If anyone has any doubts that Princeton and its surrounding municipalities are a core constituency for support of local farms and the restaurants that serve their food, they need only read chef Jim Weaver’s new book to be convinced.
Weaver, who owns and is executive chef at Tre Piani at Forrestal Village, recently published his first book, “Locavore Adventures: One Chef’s Slow Food Journey” with Rivergate Books, an imprint of Rutgers University Press. In it he tells the story of how he became a co-founder of Slow Food Central New Jersey and the many chefs, farmers and other people he has come to know in his search for quality local food grown using sustainable practices.
Familiar local names that jump out at the reader include Gary Giberson, executive of dining at the Lawrenceville School; Pegi Ballister-Howells, former marketing consultant for the New Jersey Farm Bureau and co-founder of the local Slow Food chapter; Pat Tanner, food writer and restaurant critic; George Rude, owner of Griggstown Quail Farm; Mikey Azzara, founder and owner of Zone 7, which sources locally grown foods for area restaurants; Gabrielle Carbone and Matthew Errico, owners of Bent Spoon; and Will Mooney, chef and owner of the Brothers Moon restaurant.
The book takes the reader along on his journey to many local and regional food purveyors, then offers the background stories behind them. Weaver’s regional travels include Viking Village, the center of New Jersey’s fishing industry (he has a special love for Delaware Bay oysters) and Sullivan County, N.Y., where he talks about the often controversial foie gras.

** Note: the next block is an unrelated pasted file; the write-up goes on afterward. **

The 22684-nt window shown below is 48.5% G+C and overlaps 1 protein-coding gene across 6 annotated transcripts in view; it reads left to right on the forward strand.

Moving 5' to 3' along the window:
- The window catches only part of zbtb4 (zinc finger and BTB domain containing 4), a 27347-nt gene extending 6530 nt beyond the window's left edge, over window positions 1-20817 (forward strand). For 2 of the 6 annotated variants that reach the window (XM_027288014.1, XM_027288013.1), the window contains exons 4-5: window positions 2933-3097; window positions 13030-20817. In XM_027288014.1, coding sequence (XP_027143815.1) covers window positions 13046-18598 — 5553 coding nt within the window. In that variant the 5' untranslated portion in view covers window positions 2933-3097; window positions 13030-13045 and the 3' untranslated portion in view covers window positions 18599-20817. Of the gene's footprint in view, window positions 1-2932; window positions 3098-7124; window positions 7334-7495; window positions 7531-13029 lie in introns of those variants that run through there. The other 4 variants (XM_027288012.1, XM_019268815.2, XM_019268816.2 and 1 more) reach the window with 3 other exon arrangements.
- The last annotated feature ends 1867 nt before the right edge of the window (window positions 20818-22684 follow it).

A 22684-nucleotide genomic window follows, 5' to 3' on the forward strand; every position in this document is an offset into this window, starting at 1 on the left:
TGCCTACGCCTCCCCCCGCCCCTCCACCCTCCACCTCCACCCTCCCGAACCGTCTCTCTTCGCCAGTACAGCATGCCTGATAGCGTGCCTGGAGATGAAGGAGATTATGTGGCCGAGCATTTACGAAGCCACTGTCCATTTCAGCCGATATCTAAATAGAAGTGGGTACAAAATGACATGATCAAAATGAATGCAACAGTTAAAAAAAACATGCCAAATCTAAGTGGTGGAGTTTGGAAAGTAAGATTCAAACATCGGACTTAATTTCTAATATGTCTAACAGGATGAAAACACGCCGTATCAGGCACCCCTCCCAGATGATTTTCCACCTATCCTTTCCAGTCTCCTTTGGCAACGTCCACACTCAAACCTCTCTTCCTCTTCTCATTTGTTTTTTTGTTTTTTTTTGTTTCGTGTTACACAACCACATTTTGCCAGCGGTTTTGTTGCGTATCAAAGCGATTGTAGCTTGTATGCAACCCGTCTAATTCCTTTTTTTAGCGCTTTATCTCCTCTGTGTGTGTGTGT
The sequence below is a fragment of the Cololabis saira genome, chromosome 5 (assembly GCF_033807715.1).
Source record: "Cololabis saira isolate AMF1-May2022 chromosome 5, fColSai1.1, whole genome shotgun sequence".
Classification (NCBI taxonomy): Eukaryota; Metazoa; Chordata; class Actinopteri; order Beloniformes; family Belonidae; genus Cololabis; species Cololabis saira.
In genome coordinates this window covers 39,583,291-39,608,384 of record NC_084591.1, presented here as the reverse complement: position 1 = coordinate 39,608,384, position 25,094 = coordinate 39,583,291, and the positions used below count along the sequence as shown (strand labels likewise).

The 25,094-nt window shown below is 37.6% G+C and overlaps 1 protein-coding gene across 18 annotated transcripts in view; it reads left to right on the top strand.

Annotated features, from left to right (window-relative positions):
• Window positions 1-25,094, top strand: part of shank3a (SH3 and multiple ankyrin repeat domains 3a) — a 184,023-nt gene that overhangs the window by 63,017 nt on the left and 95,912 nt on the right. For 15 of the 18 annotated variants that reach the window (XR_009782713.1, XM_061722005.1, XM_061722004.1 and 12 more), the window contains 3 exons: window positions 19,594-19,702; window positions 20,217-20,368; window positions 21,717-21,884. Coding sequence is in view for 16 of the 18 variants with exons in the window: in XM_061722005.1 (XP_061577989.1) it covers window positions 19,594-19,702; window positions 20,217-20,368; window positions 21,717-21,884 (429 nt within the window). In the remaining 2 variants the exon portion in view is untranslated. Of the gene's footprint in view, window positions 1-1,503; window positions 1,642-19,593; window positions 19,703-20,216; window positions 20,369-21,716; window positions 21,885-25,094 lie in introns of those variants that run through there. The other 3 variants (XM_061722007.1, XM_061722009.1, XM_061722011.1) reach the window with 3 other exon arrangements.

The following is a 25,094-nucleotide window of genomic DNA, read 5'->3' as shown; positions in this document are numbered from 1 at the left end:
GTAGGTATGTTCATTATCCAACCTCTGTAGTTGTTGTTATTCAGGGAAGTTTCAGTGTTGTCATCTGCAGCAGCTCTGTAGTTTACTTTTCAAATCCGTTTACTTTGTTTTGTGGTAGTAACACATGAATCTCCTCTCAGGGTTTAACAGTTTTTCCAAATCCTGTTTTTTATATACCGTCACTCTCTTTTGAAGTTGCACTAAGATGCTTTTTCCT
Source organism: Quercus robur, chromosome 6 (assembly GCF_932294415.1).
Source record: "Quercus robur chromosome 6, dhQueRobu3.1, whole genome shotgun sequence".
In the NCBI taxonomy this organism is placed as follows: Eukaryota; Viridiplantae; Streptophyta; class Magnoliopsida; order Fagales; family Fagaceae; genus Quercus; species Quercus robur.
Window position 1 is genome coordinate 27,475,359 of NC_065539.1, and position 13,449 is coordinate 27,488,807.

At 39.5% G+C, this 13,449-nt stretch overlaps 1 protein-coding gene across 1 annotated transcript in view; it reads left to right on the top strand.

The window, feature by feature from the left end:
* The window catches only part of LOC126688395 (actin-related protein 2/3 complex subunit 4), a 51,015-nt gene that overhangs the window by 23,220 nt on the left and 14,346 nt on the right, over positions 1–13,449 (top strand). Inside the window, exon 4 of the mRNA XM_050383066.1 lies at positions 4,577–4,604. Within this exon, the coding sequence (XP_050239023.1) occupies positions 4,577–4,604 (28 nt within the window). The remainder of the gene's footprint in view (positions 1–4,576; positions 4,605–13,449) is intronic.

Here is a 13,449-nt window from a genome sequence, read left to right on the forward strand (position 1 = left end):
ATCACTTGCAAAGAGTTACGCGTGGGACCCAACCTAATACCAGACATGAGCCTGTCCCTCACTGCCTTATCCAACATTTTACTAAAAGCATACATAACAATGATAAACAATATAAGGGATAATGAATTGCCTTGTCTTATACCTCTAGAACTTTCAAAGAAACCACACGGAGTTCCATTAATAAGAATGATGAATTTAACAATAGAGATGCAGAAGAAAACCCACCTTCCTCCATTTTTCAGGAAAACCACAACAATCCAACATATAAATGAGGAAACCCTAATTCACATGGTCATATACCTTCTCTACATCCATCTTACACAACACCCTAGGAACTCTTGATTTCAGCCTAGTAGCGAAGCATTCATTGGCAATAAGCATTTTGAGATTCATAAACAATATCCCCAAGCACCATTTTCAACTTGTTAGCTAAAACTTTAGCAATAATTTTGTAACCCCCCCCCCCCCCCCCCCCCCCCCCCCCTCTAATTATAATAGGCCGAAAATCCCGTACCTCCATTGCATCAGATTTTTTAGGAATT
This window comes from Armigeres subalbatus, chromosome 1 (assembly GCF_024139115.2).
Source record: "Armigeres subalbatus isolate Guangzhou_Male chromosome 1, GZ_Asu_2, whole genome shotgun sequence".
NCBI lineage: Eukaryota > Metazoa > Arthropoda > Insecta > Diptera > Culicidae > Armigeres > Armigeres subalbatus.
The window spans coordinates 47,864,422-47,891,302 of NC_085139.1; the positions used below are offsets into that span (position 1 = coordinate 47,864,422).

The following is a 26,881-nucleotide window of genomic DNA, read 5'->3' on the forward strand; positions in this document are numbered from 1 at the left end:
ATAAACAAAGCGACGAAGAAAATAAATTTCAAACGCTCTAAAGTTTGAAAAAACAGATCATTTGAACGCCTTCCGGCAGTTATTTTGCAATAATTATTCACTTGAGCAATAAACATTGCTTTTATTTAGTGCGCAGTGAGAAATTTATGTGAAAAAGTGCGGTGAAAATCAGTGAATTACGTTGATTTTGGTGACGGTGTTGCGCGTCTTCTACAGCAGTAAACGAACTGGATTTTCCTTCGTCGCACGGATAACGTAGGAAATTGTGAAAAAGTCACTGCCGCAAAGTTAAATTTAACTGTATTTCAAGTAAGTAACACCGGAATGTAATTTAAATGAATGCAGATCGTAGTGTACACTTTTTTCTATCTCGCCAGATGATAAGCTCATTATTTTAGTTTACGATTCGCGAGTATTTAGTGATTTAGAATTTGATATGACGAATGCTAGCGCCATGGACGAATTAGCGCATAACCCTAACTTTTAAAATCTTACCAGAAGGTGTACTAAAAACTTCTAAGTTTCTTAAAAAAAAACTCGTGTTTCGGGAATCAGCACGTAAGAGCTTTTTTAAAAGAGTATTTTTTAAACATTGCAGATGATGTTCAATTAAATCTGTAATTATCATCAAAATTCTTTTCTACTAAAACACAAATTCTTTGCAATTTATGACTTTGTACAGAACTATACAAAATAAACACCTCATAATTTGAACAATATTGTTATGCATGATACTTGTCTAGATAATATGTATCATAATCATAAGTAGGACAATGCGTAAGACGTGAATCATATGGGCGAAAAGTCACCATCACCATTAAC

Weaver was asked to write the book by Rutgers University Press, which decided it was time to cover the local Slow Food movement and that Weaver was the one who could best tell the story. The book is at the same time personal professional, with many anecdotes as well as a knowledgeable view of New Jersey’s local food industry.
The book is for sale at area bookstores and online booksellers. Weaver also sells autographed copies at his restaurant.
Included in the book are 40 recipes utilizing New Jersey ingredients, many from Weaver and some from other New Jersey chefs. Here is one from the author:
Baked Eggplant and Goat Cheese Fondue
Makes about 2 cups
4 cloves garlic
½ cup extra-virgin garlic oil
1 large eggplant
6 ounces fresh goat cheese
4 leaves basil, julienne cut
Freshly ground black pepper
¼ cup grated Manchego, parmesan, or other sharp grating cheese
¼ cup fresh diced tomato
Preheat the oven to 350 degrees. Peel the garlic cloves, leaving them whole. Pour the olive oil into a small, ovenproof pan, add the garlic and cover with a lid or aluminum foil. Bake for 25 minutes, or until the cloves are soft and golden brown. Remove from oven and set aside. (You can roast garlic up to a week ahead of time, and you can reuse the oil to season your favorite dish or drizzle over bread, grilled meats or seafood.)
Slice the eggplant in half lengthwise, place it flesh-side-down on a lightly oiled pan, and roast until soft, about 30 minutes. Let the eggplant cool to room temperature, then scoop out the flesh and put it into the bowl of a food processor, discarding the skin. Add the roasted garlic, goat cheese, eggs, salt, pepper, basil and half of the parmesan. Pulse in the food processor until the mixture is barely pureed.
Put the pureed mixture into an ovenproof crock and top it with the diced tomatoes and remaining parmesan. Bake at 350 degrees until the puree is bubbling hot, about 30 minutes. Serve immediately with pita chips to dip.